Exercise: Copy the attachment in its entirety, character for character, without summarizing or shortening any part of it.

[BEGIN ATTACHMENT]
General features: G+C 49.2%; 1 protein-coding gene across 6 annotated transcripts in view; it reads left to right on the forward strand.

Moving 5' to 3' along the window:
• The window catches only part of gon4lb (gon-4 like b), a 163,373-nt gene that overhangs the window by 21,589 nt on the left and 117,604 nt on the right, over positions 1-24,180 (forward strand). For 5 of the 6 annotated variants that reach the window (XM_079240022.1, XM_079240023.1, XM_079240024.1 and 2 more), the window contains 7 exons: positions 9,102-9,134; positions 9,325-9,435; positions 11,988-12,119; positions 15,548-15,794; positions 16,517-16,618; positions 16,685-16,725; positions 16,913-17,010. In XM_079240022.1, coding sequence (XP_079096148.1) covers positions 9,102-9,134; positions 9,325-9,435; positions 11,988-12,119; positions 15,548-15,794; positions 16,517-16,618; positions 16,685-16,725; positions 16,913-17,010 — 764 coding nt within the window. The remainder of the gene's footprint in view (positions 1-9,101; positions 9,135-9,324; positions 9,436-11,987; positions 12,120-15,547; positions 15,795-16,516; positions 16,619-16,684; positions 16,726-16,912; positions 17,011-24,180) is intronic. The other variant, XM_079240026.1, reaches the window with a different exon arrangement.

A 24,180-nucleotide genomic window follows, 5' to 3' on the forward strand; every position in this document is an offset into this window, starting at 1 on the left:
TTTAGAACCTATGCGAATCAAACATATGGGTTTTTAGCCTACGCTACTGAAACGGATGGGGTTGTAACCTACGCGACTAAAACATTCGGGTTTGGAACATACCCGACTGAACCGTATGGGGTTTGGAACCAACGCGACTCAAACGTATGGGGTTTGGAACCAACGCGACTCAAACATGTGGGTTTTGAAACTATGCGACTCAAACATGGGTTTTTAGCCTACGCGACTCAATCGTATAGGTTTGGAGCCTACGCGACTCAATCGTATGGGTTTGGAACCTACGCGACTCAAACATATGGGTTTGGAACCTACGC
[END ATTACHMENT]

General features: G+C 49.2%; 1 protein-coding gene across 6 annotated transcripts in view; it reads left to right on the forward strand.

Moving 5' to 3' along the window:
• The window catches only part of gon4lb (gon-4 like b), a 163,373-nt gene that overhangs the window by 21,589 nt on the left and 117,604 nt on the right, over positions 1-24,180 (forward strand). For 5 of the 6 annotated variants that reach the window (XM_079240022.1, XM_079240023.1, XM_079240024.1 and 2 more), the window contains 7 exons: positions 9,102-9,134; positions 9,325-9,435; positions 11,988-12,119; positions 15,548-15,794; positions 16,517-16,618; positions 16,685-16,725; positions 16,913-17,010. In XM_079240022.1, coding sequence (XP_079096148.1) covers positions 9,102-9,134; positions 9,325-9,435; positions 11,988-12,119; positions 15,548-15,794; positions 16,517-16,618; positions 16,685-16,725; positions 16,913-17,010 — 764 coding nt within the window. The remainder of the gene's footprint in view (positions 1-9,101; positions 9,135-9,324; positions 9,436-11,987; positions 12,120-15,547; positions 15,795-16,516; positions 16,619-16,684; positions 16,726-16,912; positions 17,011-24,180) is intronic. The other variant, XM_079240026.1, reaches the window with a different exon arrangement.

A 24,180-nucleotide genomic window follows, 5' to 3' on the forward strand; every position in this document is an offset into this window, starting at 1 on the left:
TTTAGAACCTATGCGAATCAAACATATGGGTTTTTAGCCTACGCTACTGAAACGGATGGGGTTGTAACCTACGCGACTAAAACATTCGGGTTTGGAACATACCCGACTGAACCGTATGGGGTTTGGAACCAACGCGACTCAAACGTATGGGGTTTGGAACCAACGCGACTCAAACATGTGGGTTTTGAAACTATGCGACTCAAACATGGGTTTTTAGCCTACGCGACTCAATCGTATAGGTTTGGAGCCTACGCGACTCAATCGTATGGGTTTGGAACCTACGCGACTCAAACATATGGGTTTGGAACCTACGC